A History of Magic with J. K. Rowling (A New BBC Documentary)

Just in time for Hallowe’en, and in concert with the British Library’s “Harry Potter: A History of Magic” exhibit, BBC has produced an hour-long Potterlicious documentary. I saw this film on Twitter yesterday, and thought it was worth sharing–and not simply because it will be so satisfying to Potter lovers. This is a piece for lovers of literature, writing, magic, and the textural delights of books.

In “A History of Magic,” we are invited into J.K. Rowling’s process of creation in an intriguing way. Rather than merely hearing  stories of her sketching characters and inventing ideas, we see Rowling flipping through the massive collection of magical materials within the library’s collection. While some will doubtless love this documentary for the ways that the Potter-world construct is related to folk magic–and I would hate to deny anyone that curiosity–for me it wasn’t just the connection of how much was made up by Rowling, and how much was adapted from the cultural canon of magic and folklore.

For me, it was a beautiful thing simply to watch Joanne Rowling walk among these old and ancient texts, scrolls, and artifacts. Her reactions are organic–a lover of books and ideas and old things, discovering the connections between Potter’s world and folk-magic, rather than merely explaining them. As she looks at the old illustrations and ancient texts, little bits of creation and legend simply flow out. Rowling’s curiosity and professionalism sit at the front of the documentary, and as someone very curious about the creation of fictional worlds, it was refreshing to watch.

Beyond my strange niche ideas, there is a lot here for fans. Part of the British Library exhibit includes some of Rowlings’ sketches and notes, placed among these artifacts from the past. The crash of the fantastic and realistic is irresistible.

About Brenton Dickieson

“A Pilgrim in Narnia” is a blog project in reading and talking about the work of C.S. Lewis, J.R.R. Tolkien, and the worlds they touched. As a "Faith, Fantasy, and Fiction" blog, we cover topics like children’s literature, apologetics and philosophy, myths and mythology, fantasy, theology, cultural critique, art and writing. This blog includes my thoughts as I read through Lewis and Tolkien and reflect on my own life and culture. In this sense, I am a Pilgrim in Narnia--or Middle Earth, or Fairyland. I am often peeking inside of wardrobes, looking for magic bricks in urban alleys, or rooting through yard sale boxes for old rings. If something here captures your imagination, leave a comment, “like” a post, share with your friends, or sign up to receive Narnian Pilgrim posts in your email box. Brenton Dickieson is a father, husband, friend, university lecturer, and freelance writer from Prince Edward Island, Canada. You can follow him on Twitter, @BrentonDana.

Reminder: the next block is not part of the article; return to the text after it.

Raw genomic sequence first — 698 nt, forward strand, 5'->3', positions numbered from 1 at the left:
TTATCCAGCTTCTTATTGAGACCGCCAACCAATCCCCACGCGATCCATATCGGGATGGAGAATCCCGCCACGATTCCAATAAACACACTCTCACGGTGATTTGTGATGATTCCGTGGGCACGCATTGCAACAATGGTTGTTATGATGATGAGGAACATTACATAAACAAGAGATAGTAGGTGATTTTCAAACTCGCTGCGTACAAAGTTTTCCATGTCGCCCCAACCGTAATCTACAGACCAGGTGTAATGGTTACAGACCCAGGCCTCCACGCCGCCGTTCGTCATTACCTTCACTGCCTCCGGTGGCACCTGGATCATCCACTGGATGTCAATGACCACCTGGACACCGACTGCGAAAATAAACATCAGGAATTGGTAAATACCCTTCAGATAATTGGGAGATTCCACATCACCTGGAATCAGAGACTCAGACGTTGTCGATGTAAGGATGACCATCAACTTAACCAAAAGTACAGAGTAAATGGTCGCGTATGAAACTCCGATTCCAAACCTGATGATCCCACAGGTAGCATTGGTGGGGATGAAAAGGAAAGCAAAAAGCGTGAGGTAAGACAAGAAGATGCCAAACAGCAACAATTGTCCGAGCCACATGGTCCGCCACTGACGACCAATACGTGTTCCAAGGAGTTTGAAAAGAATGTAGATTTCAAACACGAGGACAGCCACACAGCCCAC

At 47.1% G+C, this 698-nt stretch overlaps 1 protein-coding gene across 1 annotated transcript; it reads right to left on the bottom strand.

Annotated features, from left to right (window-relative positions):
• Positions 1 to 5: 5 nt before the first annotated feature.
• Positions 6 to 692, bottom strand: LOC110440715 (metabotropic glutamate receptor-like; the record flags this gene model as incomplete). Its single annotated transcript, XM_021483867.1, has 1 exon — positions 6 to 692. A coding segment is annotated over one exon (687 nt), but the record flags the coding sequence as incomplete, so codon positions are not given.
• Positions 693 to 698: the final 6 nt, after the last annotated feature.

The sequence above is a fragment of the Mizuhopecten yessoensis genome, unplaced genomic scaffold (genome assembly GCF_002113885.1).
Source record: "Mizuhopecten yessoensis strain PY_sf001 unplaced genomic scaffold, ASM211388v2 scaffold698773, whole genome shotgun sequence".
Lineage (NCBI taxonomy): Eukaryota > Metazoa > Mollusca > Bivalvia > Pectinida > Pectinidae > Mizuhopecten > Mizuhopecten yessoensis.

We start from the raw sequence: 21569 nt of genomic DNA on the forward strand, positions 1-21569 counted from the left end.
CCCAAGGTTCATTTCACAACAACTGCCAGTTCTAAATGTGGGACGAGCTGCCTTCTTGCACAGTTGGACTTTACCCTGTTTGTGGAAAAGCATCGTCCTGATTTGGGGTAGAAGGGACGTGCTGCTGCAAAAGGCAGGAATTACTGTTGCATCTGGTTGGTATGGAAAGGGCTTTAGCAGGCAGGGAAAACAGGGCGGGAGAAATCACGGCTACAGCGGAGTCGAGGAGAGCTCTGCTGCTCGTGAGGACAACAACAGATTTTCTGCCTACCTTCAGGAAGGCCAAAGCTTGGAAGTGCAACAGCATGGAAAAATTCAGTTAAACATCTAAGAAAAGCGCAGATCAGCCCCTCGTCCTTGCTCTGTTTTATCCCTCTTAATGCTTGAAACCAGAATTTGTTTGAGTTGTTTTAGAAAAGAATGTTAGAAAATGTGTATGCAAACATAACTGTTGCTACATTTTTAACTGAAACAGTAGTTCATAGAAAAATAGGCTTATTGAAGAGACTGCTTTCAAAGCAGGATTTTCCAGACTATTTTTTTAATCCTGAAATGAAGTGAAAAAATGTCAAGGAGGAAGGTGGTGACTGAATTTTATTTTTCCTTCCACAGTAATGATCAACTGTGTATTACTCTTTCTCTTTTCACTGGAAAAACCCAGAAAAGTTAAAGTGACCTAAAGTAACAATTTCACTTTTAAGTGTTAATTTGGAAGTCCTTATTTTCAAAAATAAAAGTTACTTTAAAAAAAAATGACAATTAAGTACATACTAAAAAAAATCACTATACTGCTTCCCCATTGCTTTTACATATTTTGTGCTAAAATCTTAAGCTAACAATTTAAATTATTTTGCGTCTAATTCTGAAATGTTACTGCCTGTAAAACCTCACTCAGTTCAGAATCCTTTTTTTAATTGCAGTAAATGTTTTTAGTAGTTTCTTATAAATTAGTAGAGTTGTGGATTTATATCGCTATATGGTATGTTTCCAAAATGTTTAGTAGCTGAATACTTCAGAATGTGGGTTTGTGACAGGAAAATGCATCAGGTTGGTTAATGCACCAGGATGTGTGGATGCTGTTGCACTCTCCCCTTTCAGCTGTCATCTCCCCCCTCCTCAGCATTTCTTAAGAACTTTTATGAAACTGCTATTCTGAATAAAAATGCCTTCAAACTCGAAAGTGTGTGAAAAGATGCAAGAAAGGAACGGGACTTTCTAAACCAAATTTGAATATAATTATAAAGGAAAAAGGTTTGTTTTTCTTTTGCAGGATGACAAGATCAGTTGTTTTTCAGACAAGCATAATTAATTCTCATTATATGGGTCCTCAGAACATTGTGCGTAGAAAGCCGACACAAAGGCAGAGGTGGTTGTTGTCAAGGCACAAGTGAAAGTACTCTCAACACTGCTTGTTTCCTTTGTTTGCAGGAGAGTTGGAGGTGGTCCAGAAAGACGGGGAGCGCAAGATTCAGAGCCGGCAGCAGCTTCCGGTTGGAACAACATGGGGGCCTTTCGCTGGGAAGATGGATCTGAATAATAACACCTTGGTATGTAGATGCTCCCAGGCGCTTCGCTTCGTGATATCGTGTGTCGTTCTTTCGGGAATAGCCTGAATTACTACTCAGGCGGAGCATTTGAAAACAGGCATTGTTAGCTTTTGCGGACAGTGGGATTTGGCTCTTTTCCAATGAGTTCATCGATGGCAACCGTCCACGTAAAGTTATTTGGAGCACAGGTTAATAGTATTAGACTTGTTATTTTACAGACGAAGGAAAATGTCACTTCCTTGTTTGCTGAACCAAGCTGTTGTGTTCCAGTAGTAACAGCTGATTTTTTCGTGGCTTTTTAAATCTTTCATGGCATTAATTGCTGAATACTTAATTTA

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8 Responses to A History of Magic with J. K. Rowling (A New BBC Documentary)

  1. L.A. Smith says:

    Oh yay! I will definitely give this a watch later. Even though I will confess I have never read Harry Potter (hangs head in shame)…somehow it just slipped through the cracks for me. But I mean to rectify that soon. And just sayin’: The British Library is one of my most absolute favourite places in the Universe.


    • Cool. Given your work in medieval studies, you’ll see that HP is a twice-removed echo of that work and could be worthwhile (besides being fun).

      Liked by 1 person

      • David Llewellyn Dodds says:

        I was very wary on account of all the hype, until I was invited to give a talk on Charles Williams and modern supernatural fiction, and thought, I have to have read at least something of them – and started with the first one, and liked it a lot – not least for its historical tie-in with the real, Christian alchemist, Nicholas Flamel – and we’ve ‘never looked back’ since then!

        Liked by 1 person

  2. David Llewellyn Dodds says:

    Thanks so much – I had not heard of any of this!

    I bet somebody’s worked on it – even a lot of somebodies – but I haven’t met with any of it, and do not know any likely titles by heart, but I’d like to read, discuss, and think about Rowling’s development of magic in the Wizarding world in comparison with Tolkien’s in Middle-earth and Lewis’s in Narnia, sorts of ‘real’ magic apparently not in danger of being ‘demonic magic’ in any sense (which D.P. Walker’s wonderful Spiritual and Demonic Magic: From Ficino to Campanella (1958) shows as always being a danger in the real world – though I’m not sure what he’d have made of that characterization…).


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